Co-occuring Disorder Programming
Co-occuring disorder which commonly referred to as dual diagnosis, is the term used when describing an individual who is suffering from a substance use disorder and mental health disorder simultaneously.
Those who struggle with a mental health disorder are more likely to abuse alcohol and drugs. Co-occurring disorders are often are misdiagnosed or difficult to diagnose due to the complexity of symptoms. Many of those who suffer from substance addiction and abuse see drinking and drugging as a way to ease their mental health issues. The self-medicating on drugs and alcohol often goes unnoticed until the substance use consumes all aspects of their life. If you or someone you know has been having these type of behaviors; professional treatment is needed as soon as possible.
There are many forms of co-occurring diagnoses because of the many different mental health disorders. Some of the common mental illnesses we see most commonly are explained below.
Depression and Substance Use Disorder
There are many moments when people experience periods of sadness, anger, and frustration, but there is a difference between this and what is actually diagnosed as clinical depression.
When the above symptoms start to interfere with normal life and last over a minimum of two weeks, this is when the depressive state can cause an issue. Clinical depression interferes with an individual’s normal life by having effects on functioning in society, work goals, personal and family relationships.
Signs of Depression Include:
Feeling of hopelessness
Loss of energy
Loss of appetite
Suicidal attempts or thoughts
Rapid weight gain or loss
Ignoring family and friends
For individuals suffering from a clinical depressive disorder, we often see those in active addiction self medicate in order to fill the gaps that depression brings. Individuals have many different vices to fill the feeling of emptiness that depression brings, some of these vices include gambling, sex, and alcohol/drug abuse. When the addiction and abuse begins to take over and make life unmanageable, addiction turns into a matter of life or death for the user.
Panic/Anxiety Disorders and Substance Use Disorder
As mentioned with previous co-occurring disorders, panic and anxiety is no different. Addiction and the mental disorder should be treated at the same time for an individual’s best results of healing. Those who suffer from an anxiety disorder or panic attacks are often experiencing extreme stress.
The most common symptoms of panic and anxiety attacks are:
Butterflies in stomach
Trouble regulating breathing
Rapid heart rate
In many co-occurring cases, we see the alcohol or drug addiction begin from an individual self medicating in response to the mental health disorder. For many people who struggle with panic and anxiety disorders and addiction, quitting drugs or alcohol can actually make their mental illness worse if not done with the proper treatment.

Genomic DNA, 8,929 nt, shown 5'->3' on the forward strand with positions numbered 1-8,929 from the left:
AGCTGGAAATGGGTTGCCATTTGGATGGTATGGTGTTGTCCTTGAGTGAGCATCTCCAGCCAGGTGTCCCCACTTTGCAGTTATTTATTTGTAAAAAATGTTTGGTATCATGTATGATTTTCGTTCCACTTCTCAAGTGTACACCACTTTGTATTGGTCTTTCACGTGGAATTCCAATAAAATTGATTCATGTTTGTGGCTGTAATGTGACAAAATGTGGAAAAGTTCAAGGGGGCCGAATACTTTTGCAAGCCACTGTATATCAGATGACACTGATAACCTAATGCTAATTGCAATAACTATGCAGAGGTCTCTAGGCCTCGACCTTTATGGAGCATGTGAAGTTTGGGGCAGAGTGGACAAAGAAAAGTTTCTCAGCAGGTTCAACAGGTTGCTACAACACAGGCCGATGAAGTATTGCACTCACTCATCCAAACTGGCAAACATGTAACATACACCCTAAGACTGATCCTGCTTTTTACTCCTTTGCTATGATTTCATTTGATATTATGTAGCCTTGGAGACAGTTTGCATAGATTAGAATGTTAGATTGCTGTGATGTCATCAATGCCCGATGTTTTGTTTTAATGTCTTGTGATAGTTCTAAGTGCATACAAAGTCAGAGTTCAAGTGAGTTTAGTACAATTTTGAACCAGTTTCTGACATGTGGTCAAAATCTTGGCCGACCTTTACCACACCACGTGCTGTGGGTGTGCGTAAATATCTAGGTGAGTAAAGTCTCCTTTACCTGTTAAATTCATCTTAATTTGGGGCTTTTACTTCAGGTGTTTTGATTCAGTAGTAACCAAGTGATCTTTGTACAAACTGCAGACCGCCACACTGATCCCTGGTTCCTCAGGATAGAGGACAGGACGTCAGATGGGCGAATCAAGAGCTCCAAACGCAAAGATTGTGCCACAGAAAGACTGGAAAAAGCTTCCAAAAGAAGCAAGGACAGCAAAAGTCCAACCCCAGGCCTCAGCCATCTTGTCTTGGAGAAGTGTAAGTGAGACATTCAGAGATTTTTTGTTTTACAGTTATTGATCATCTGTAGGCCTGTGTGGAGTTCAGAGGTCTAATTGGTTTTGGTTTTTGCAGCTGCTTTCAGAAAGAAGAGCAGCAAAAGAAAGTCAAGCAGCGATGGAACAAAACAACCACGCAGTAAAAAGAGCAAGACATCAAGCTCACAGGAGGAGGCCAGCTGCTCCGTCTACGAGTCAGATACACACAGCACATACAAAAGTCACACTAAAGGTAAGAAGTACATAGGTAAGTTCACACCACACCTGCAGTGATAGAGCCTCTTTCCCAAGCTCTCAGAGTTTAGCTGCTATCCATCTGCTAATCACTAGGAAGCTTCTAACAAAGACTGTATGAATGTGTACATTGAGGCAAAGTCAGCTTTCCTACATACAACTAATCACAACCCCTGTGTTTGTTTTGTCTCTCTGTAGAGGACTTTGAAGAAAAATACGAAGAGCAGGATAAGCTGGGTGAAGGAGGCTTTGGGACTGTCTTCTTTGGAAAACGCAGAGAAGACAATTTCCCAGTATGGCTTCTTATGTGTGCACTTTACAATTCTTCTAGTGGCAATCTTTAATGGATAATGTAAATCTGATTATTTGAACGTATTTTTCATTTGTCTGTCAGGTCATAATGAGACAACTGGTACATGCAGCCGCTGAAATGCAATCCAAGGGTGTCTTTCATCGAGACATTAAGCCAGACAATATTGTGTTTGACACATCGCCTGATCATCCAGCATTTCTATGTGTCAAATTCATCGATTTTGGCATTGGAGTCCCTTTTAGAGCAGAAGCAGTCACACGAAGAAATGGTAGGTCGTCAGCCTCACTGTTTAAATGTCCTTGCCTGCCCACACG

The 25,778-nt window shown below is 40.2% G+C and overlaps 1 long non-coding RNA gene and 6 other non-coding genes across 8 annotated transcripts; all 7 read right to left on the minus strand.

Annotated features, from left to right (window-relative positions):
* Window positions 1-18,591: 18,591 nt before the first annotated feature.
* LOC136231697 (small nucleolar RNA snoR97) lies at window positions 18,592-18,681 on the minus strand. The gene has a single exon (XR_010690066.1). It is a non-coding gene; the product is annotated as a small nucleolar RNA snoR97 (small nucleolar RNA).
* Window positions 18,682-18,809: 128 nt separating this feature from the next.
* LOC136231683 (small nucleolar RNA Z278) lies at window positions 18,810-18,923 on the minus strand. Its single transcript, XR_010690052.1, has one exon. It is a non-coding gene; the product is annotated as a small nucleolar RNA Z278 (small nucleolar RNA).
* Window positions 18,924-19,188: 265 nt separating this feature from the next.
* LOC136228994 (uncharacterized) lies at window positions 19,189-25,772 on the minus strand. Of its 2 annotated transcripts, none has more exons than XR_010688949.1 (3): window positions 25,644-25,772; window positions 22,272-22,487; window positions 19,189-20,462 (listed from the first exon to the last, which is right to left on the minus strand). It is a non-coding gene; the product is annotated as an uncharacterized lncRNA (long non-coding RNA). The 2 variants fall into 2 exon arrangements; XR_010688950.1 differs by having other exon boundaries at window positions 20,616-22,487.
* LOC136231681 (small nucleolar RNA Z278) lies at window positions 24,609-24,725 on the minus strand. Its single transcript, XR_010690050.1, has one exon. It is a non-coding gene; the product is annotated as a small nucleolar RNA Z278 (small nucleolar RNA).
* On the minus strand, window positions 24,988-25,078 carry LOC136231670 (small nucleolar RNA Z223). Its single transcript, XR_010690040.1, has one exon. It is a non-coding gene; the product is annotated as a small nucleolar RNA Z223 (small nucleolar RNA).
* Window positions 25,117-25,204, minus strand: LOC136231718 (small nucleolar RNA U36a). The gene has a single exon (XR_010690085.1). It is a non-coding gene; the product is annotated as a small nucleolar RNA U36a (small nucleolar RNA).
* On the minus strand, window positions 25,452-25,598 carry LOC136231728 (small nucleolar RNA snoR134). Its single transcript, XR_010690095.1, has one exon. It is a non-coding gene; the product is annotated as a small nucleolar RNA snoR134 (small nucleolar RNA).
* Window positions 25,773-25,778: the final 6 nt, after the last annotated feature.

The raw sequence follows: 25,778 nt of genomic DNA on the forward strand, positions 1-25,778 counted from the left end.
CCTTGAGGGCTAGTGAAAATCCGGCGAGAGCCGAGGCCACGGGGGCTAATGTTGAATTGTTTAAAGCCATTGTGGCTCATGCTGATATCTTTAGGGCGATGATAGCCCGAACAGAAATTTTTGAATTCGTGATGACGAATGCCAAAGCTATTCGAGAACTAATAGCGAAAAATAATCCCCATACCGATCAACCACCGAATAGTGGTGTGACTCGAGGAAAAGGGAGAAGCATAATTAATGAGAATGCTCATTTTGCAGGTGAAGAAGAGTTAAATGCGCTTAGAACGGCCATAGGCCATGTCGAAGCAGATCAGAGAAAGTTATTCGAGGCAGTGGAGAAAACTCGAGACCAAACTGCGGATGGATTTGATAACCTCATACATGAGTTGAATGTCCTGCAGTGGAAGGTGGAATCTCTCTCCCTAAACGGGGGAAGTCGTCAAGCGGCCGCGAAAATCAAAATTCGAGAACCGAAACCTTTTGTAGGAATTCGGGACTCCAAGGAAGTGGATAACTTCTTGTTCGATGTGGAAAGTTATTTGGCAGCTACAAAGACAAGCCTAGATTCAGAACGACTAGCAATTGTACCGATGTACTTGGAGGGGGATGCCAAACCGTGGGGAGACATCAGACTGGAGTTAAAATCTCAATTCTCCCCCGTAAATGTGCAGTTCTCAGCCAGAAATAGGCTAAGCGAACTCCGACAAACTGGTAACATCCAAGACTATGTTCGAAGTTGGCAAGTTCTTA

Bipolar Disorder and Substance Use Disorder
One of the more serious mental health disorders is Bipolar disorder, it is characterized by sudden and intense mood changes, irrational and erratic behavior, and drastic energy level changes. Bipolar disorder, can also be known as manic depression. The high energy level mood is known as mania or hypomania, and the low mood is known as depression.
Signs and Symptoms of Bipolar Disorder
Trouble at work
Great mood with no reasoning
Inability to complete tasks
Drug or alcohol abuse
Six million people in America are said to currently be suffering from Bipolar disorder, and of those six million it is estimated that close to 60% also suffer with drug or alcohol addiction/abuse. Alcohol is the most abused substance, with almost half of all addictive disorders that correlate with bipolar being alcoholism. In most co-occurring cases, the substance is abused in a form of self medication. Instead of therapy and proper medication, they turn to alcohol or drugs as a form of comfort.
When the addiction from self medication starts to spiral out of control, treatment is required immediately. Addiction affects all aspects of an individual’s life including family and personal relationships, work, mental and physical health, work, and the ability to live a normal life in society. The only way to ensure recovery from a co-occuring disorder is through a customized treatment plan and proper treatment.
Anxiety, Depression and Bipolar are not the only co-occurring disorders we see with addiction. These are other mental health disorders we often see when putting together a co-occurring disorder track at The Beaches:
Post Traumatic Stress Disorder and Substance Use Disorder
Obsessive Compulsive Disorder and Substance Use Disorder
Attention Deficit and Hyperactivity Disorder and Substance Use Disorder
Borderline Personality Disorder and Substance Use Disorder
Dual Diagnosis Treatment from The Beaches Treatment Center
The best way to ensure recovery for those suffering from a co-occurring disorder in an individualized treatment program. At The Beaches Treatment Center all of our therapist are master’s level clinical staff who are experts in specialized treatment for patients who have co-occurring disorders. Our intensive co-occurring disorder treatment programs are created to treat both the mental health disorder and the substance use disorder together in one individualized treatment care plan.
The Dual Diagnosis treatment therapies we utilize at The Beaches Treatment Center are: 12-Step, EMDR Trauma, Creative Arts Therapy, Yoga, Mindfulness, and Cognitive Behavioral Therapy- these are provided both one-on-one and in peer group therapy sessions. The proper treatment program can be the determining factors of whether or not individual will be successful in their journey through recovery.